NEW ORLEANS (WVUE) - A new task force made up of state senators and house members is looking for ways to keep the popular TOPS program financially sustainable.
Some students on UNO's campus said lawmakers should do what is necessary to keep the program afloat for the future.
"I think that TOPS is really beneficial."
"I definitely think so because a lot of people depend on it to come to school and it's important."
"There's a lot of uncertainty with TOPS," said Garrett deValcourt.
Thursday the task force studying long-term funding for the $300 million TOPS program holds its second meeting.
State Sen. Wesley Bishop of New Orleans is a member of the panel.
"The fact that it costs so much, it has grown exponentially over the last several years, so many lawmakers have looked at ways to try to rein in those costs," Sen. Bishop said.
He thinks the idea of making TOPS more of a needs-based scholarship is worthy of serious consideration.
"The hope is that at the end of the day we can come up with some proposal, or proposals to take a look at the TOPS program to try and reign in those costs, while at the same time try to devise and opportunity for those who need it most," said Bishop.
"If financially you're able to, you know, pay for college and kids aren't able to then the kids who aren't able to pay I think should have a better chance at getting that, but also at the same I know people will argue like if you make the grade you still get the money," said Encalarde.
"I think that's a really good idea on his part because not everybody has the ability to go to college, like not everyone in my family has gone to college like I'm one of the first people to fully go and try to get my master's and such, so being that my family, personal experience you know, I feel like everybody should have the ability to go to college, if they so choose," said deValcourt.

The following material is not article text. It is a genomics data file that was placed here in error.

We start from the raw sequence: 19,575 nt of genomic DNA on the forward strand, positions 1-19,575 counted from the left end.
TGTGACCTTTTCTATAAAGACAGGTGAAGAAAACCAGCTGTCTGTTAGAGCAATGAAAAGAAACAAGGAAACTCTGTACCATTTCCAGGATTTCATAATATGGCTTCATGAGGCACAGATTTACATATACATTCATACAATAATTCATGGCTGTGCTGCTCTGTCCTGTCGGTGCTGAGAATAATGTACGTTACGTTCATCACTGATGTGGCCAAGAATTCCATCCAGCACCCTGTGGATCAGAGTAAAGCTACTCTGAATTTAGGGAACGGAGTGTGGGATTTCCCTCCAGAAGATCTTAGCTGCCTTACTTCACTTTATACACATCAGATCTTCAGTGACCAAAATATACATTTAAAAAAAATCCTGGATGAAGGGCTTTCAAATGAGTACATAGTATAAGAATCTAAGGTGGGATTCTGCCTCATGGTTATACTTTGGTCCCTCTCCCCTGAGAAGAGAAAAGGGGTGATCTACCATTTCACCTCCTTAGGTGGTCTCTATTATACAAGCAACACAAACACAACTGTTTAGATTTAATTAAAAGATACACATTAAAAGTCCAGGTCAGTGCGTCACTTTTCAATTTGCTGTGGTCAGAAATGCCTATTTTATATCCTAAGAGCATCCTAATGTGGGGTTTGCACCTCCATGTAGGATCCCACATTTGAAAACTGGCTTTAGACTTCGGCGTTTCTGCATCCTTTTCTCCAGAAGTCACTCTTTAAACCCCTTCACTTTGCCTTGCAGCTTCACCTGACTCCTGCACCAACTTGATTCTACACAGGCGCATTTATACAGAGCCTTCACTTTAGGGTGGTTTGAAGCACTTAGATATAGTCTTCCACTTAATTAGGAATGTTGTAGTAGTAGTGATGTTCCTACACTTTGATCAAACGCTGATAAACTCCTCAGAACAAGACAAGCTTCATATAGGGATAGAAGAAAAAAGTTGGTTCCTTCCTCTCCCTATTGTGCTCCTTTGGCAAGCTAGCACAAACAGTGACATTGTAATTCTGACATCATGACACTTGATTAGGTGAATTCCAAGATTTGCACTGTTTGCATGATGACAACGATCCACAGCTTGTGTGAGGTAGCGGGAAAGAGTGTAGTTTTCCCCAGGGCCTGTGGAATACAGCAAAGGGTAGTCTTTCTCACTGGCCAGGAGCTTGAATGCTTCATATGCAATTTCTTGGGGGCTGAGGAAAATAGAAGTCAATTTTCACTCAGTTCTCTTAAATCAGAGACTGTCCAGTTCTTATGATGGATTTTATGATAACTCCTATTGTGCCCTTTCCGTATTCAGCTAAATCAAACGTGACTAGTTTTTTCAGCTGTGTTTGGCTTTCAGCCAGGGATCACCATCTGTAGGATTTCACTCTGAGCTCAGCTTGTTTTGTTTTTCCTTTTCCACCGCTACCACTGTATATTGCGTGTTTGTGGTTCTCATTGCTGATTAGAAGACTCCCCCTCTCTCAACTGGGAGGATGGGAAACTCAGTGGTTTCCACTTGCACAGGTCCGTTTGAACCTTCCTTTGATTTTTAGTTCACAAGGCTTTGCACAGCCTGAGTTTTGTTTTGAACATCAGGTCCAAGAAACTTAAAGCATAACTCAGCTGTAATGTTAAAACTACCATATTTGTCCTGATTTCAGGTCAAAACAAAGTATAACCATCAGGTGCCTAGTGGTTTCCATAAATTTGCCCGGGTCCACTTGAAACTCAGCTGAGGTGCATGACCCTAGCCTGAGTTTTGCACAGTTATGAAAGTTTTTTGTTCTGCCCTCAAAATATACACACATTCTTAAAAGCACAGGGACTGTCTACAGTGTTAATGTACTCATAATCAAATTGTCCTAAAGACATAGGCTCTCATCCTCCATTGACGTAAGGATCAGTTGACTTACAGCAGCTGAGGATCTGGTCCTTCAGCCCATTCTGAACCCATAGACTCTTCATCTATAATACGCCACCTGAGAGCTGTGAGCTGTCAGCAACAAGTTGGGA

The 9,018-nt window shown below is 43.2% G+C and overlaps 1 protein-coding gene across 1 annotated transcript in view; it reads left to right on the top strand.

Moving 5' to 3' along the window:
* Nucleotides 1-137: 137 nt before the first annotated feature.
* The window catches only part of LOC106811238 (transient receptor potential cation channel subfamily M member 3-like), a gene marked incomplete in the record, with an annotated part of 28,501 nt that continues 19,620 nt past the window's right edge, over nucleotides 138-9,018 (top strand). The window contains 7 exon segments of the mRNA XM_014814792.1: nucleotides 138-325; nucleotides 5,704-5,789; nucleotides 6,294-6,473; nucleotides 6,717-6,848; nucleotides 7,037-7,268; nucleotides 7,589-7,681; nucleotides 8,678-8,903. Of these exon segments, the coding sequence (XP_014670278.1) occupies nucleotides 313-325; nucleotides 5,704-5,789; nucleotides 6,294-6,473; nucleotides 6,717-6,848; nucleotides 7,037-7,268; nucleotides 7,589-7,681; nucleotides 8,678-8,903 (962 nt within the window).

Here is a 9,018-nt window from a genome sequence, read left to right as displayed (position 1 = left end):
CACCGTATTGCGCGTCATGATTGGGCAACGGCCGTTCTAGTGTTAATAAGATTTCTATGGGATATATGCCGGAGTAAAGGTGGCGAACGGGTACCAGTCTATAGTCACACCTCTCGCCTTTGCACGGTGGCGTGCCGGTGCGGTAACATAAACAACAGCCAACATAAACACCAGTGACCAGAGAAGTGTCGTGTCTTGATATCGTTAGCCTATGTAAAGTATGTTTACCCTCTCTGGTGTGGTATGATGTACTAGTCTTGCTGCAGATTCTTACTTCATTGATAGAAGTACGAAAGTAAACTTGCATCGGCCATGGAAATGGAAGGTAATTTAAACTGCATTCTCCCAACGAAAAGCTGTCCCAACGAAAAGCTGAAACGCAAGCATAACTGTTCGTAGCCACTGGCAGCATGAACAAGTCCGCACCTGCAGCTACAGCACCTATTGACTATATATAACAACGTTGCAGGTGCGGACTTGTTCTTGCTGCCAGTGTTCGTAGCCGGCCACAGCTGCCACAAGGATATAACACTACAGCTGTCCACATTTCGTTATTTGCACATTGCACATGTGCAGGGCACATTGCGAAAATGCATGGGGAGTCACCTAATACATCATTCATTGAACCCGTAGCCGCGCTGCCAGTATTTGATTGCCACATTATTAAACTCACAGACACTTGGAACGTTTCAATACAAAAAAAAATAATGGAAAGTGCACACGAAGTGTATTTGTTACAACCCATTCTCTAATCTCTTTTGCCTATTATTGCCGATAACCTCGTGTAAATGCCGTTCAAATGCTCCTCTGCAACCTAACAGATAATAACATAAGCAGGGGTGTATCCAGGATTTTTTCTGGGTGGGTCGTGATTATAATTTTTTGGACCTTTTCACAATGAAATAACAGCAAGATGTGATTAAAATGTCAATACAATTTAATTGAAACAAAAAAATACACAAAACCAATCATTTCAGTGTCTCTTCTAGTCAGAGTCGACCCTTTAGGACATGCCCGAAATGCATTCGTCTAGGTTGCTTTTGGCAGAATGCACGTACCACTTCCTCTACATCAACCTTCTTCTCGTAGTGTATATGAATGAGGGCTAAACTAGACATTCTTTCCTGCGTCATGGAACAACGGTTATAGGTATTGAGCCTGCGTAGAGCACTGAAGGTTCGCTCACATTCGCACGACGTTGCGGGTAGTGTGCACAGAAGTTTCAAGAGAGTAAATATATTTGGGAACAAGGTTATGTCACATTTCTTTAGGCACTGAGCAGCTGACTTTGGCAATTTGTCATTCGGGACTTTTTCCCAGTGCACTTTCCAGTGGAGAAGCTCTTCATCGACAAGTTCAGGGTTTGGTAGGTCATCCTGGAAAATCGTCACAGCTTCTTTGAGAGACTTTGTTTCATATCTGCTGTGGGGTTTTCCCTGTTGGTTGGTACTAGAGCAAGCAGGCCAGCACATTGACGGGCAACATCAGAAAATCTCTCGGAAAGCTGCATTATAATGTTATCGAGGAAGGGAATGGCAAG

And because of this state's ongoing money problems the popular scholarship program was only funded at 70-percent last school year.
"The rate at which it's ballooned over the last several years, you just don't have it. We have a $1.5 Billion deficit right now and that's problematic and everyone that I've talked to while they want TOPS and they think TOPS is important, at the same time we cannot sustain that at the rate that it is right now," said Bishop.
Even as some question whether Louisiana reaps enough benefits from its investments in TOPS.
"While we're paying for individuals to go on to college we really aren't getting our bang for our bucks when they have finally educated themselves, when they can do the most for the State of Louisiana, some folks have a big problem because they don't think they should be required to stay in the state of Louisiana, well, if we're paying for their education we ought to have something that we could benefit from."
Bishop said the panel will meet twice a month through January.